IDHS allocated $1,400,000 to CAP, which provides job placement to unemployed and at-risk populations in twenty communities in Chicago and seventeen south suburban areas. The organization passed $1,077,000 of the funding on to fourteen partner organizations. CAP’s CEO, Sheryl Holman, said the organization was “very strategic” about how they distributed funding and closely supervised how partner organizations spent the outreach money allocated to them. “There are a lot more people out there than we thought” who are hard to count, Holman said.
YWCA of Metropolitan Chicago
IDHS allocated $1,310,000 to the YWCA, which concentrated on reaching the LGBTQ+ community and those experiencing homelessness. The organization’s chief equity officer Martina Hone said a “rough breakdown” was that twenty percent was spent on vendors such as a design agency and ad buys, twenty percent was spent in-house on staff and indirect costs, and sixty percent of the grant money went to thirteen partner organizations, When the pandemic occurred, one of YWCA’s partner organizations, One Chicago, redirected its Census outreach efforts to public health instead. To pick up the slack, “we redirected funds to support Streetwise staff and especially vendors who had no market for their newspapers during the COVID-19 crisis,” Hone said. (YWCA acquired Streetwise, a “street magazine” sold by people experiencing or at risk of experiencing homelessness, earlier this year.) “To fill this gap and continue to give vendors the dignity of work, we were able to pay them stipends to serve as Census ambassadors to those experiencing homelessness.”
Illinois Action for Children (IAC)
IDHS allocated $1,108,050 to Illinois Action for Children, which supports access to early care and childhood education. The organization passed fifty-one percent of the funding on to six community-based organizations, and spent forty-nine percent internally. Spokesperson Adam Summers said internal spending went to hiring outreach staff, distributing community outreach materials to partners, and providing data and documentation supports for partners. IAC focused on making sure children ages zero to five—a population that was undercounted in the last Census—are counted in this one, said Choua Vue, the organization’s vice president for community impact.
Puerto Rican Cultural Center (PRCC)
IDHS allocated $301,000 to the Puerto Rican Cultural Center in Humboldt Park. The Cultural Center passed half of the funding on to five partner organizations, and spent half internally on hiring four part-time Census outreach navigators and a full-time Census program director. Jessica Gutiérrez, PRCC’s director of advocacy, policy, and community outreach, said having regional intermediaries bring more community-based organizations to Census outreach among communities that are most affected by undercounting was critical. “It was vital and urgent to have community-based organizations there to provide comfort and understanding and empathy to communities that look like them and trust them as the main communicators of our Census count,” Gutiérrez said.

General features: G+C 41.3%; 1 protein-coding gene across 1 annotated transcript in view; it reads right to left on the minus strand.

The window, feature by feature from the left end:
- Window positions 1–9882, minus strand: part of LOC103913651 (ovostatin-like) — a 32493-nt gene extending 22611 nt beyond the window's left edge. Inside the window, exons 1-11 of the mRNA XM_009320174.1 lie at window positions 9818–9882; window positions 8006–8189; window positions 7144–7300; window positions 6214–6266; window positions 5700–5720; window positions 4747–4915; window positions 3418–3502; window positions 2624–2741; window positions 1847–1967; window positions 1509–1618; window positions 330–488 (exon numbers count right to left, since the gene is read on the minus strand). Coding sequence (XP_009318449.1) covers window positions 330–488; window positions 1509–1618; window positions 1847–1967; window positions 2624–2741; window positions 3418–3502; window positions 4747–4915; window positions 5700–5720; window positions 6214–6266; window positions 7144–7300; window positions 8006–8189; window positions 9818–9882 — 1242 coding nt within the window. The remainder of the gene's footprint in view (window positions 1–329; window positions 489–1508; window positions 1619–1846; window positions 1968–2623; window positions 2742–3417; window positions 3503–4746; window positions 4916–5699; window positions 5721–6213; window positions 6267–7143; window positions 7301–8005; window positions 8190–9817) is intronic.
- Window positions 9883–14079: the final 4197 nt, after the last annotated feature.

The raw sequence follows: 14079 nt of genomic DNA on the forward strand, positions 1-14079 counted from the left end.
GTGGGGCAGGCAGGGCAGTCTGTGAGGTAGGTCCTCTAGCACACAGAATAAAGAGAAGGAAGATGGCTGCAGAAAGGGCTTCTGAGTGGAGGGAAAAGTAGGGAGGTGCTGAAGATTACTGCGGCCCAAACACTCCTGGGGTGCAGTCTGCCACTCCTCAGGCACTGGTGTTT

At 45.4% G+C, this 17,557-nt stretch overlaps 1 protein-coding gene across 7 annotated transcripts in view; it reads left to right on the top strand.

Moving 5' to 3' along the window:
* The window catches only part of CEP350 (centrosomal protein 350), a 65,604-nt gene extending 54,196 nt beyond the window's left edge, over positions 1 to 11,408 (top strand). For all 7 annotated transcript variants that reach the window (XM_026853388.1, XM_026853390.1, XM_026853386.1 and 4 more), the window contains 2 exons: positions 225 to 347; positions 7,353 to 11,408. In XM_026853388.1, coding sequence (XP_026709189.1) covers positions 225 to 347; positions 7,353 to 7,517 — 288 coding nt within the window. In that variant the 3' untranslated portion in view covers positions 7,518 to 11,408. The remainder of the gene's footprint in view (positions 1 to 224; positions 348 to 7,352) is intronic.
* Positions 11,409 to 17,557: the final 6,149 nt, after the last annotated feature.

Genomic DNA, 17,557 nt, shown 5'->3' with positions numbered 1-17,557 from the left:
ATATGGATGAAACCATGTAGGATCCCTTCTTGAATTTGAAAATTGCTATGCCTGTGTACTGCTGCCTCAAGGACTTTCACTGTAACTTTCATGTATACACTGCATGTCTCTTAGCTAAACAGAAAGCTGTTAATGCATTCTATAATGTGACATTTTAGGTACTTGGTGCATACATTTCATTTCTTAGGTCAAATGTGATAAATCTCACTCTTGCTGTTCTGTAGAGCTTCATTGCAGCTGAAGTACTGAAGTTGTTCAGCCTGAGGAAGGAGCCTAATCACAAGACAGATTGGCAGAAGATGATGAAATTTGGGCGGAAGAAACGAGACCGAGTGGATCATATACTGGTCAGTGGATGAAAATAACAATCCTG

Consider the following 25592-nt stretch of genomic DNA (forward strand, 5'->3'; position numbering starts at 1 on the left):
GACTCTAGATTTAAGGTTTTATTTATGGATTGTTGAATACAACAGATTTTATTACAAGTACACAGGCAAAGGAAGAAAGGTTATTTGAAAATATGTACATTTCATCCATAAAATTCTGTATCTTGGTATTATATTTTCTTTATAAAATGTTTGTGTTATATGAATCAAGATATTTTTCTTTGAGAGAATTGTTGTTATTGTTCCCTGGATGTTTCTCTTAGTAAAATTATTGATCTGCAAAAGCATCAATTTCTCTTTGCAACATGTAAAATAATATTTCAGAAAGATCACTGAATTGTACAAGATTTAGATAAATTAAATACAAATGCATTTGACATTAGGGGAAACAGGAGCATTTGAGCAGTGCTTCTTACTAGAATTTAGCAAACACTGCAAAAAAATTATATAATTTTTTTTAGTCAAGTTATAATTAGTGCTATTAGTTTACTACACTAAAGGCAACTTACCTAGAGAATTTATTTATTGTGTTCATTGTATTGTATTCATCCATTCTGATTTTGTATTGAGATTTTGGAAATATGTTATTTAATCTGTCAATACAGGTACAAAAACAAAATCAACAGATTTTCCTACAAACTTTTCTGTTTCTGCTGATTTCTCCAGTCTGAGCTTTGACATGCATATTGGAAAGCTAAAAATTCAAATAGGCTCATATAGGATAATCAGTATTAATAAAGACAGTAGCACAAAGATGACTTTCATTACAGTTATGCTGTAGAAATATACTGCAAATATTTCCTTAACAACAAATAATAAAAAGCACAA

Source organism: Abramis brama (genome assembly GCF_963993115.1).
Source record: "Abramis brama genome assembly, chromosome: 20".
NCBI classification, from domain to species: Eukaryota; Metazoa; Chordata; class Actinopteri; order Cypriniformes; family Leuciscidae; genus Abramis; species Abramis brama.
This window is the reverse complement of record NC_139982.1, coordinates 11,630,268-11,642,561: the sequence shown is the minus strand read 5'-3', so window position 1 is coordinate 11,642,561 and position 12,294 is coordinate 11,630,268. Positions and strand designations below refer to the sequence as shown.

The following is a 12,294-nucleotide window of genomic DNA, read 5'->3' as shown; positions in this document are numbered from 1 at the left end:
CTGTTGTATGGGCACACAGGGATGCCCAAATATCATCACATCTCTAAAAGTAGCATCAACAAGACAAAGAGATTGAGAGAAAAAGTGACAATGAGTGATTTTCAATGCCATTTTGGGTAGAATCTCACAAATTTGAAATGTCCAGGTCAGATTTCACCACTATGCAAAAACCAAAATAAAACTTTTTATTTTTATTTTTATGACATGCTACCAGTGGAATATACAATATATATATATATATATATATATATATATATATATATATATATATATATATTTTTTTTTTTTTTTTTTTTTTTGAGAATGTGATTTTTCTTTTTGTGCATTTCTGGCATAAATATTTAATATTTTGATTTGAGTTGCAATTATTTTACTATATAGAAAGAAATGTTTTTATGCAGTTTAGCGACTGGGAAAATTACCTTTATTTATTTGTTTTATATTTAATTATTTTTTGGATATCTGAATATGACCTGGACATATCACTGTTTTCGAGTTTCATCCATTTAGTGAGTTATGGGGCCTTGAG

University of Illinois at Chicago (UIC)
IDHS allocated $248,5000 to UIC. Researchers at its College of Urban Planning and Public Affairs provided data analysis, data visualization, and program evaluation services to help other regional intermediaries track and focus their outreach efforts. (UIC did not pass on any funding to partner organizations; it spent the grant money on hiring graduate assistants and subcontractors.) Kathleen Yang-Clayton, a clinical assistant professor of public administration and one of the project’s principal investigators, said researchers developed an online reporting platform that regional intermediaries and their partners used to record their outreach activities. They also developed a set of strategies and worked with the regional intermediaries “to make sure they had a balanced approach and that they were thinking about places where they could do more one-on-one engagement,” community education, or phone banking, Yang-Clayton said.
Pilsen Wellness Center (PWC)
The Pilsen Wellness Center serves ten predominantly Latinx community areas in Chicago and four in the south and west suburbs. IDHS allocated $148,500 to the organization, which retained forty-nine percent and passed on fifty-one percent to a single partner, SGA Youth and Family Services. Paul Naranjo, the corporate compliance director at Pilsen Wellness Center, said the money kept in-house went to hiring a full-time project manager to oversee Census outreach, as well as outreach and marketing.
Jim Daley is the Weekly’s politics editor. He last reported on public mental health clinics adopting telehealth for service delivery.